Louis Clemens Spiering (May 8, 1874 — March 9, 1912) was an American architect and architecture professor based in St. Louis who worked on building designs for the St. Louis World's Fair of 1904 and other local commissions. He died at the age of 37.
Family and education
Louis Clemens Spiering was born in St. Louis in 1874, the middle of three children of Theresa (Bernays) Spiering and Ernst Spiering, a violinist and orchestra conductor. His elder brother Theodore became a violinist, and his maternal grandfather was Karl Ludwig Bernays, a German-born Marxist journalist who changed his name to Charles Louis Bernays when he emigrated to St. Louis.
Spiering attended Webster Public School and then was sent to Berlin, Germany, for schooling at the Realgymnasium, from which he graduated in 1891. After two semesters studying architecture at the Berlin Royal School of Technology, he returned stateside to take up a position with Chicago architect William A. Otis.
In 1895, Spiering returned to Europe to enter the École des Beaux-Arts in Paris, from which he graduated in 1902. Along the way, he won a prize in sculpture at the École des Arts Décoratifs, and he studied in the atelier of Noel-Marcel Lambert, the architect in charge of restoration at Versailles. Although the Beaux-Arts style came to signify a type of neoclassicalism in architecture, a critic was later to observe of Spiering that what he gained from his Paris training was actually a "freedom to design in whatever format he thought appropriate to the circumstances."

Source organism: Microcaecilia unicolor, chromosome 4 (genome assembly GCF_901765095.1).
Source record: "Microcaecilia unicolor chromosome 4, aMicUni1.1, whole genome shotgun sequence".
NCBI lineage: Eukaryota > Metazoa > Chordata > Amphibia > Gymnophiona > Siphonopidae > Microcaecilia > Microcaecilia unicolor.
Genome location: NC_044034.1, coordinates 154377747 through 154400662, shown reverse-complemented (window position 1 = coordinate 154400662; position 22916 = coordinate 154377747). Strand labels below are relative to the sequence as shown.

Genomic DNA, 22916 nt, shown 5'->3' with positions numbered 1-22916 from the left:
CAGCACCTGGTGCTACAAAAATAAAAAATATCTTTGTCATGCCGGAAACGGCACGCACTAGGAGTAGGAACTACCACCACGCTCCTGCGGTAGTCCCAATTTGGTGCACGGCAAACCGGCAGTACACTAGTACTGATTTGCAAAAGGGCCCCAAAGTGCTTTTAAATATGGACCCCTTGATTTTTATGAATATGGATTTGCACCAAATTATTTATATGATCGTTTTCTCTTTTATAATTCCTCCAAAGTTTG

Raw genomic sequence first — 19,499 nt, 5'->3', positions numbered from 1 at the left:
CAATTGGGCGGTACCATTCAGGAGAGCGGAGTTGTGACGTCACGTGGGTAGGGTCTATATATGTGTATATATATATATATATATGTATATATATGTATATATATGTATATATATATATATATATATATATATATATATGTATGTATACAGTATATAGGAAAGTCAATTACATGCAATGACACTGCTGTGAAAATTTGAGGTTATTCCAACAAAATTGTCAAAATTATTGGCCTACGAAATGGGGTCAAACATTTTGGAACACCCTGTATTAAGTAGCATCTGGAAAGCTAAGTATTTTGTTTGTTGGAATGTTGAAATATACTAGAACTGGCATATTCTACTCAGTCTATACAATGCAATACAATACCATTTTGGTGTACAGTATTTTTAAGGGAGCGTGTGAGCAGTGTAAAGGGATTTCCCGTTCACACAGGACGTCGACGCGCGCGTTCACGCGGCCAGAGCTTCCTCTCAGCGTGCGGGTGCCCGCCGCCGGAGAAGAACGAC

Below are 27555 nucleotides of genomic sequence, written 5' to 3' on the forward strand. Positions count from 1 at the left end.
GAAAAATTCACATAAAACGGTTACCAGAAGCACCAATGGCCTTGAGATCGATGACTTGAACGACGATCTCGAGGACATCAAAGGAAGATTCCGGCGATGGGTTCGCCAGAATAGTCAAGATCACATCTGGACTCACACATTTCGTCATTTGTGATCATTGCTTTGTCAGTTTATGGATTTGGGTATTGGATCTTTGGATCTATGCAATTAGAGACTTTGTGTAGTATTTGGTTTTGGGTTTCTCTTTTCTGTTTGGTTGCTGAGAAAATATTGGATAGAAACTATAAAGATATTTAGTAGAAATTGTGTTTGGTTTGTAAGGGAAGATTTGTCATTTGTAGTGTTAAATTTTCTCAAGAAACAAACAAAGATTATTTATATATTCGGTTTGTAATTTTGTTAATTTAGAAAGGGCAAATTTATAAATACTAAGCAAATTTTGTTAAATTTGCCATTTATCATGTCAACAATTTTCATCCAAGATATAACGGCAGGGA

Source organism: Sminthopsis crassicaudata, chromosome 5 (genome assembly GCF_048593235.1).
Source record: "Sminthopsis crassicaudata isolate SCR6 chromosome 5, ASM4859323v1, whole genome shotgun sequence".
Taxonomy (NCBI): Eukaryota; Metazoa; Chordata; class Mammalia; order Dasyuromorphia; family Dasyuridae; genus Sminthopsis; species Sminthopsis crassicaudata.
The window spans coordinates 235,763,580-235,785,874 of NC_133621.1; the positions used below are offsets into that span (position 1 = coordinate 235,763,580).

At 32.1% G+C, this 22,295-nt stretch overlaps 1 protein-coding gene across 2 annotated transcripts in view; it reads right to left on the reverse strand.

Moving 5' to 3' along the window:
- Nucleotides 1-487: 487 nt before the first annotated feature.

In 1902, Spiering returned to St. Louis and took up a position as assistant to E. L. Masqueray, the chief of design for the 1904 Louisiana Purchase Exposition, better known as the St. Louis World's Fair. For the succeeding eighteen months, Spiering worked on a wide range of elements for the fair, including the general layout of the grounds and specific buildings such as the Palais du Costume, the wireless telegraph tower, the express office, the horticulture building, and the restaurant pavilions and colonnades on Art Hill. He was also Superintending Architect for the French and Austrian governments' buildings.
Spiering opened his own practice in 1903. Among his local commissions were a new building for the Artists Guild (commissioned in 1907), the Soulard Branch Library (commission won in a design competition in partnership with George Hellmuth), and the Sheldon Memorial Building for the St. Louis Ethical Society, now a concert hall.
He also set up a design studio in the then-new architecture program at Washington University and ran evening classes for working draftspeople. He was a member of the American Institute of Architects.
Spiering fell ill in 1910 (possibly of appendicitis) and never completely recovered, dying two years later.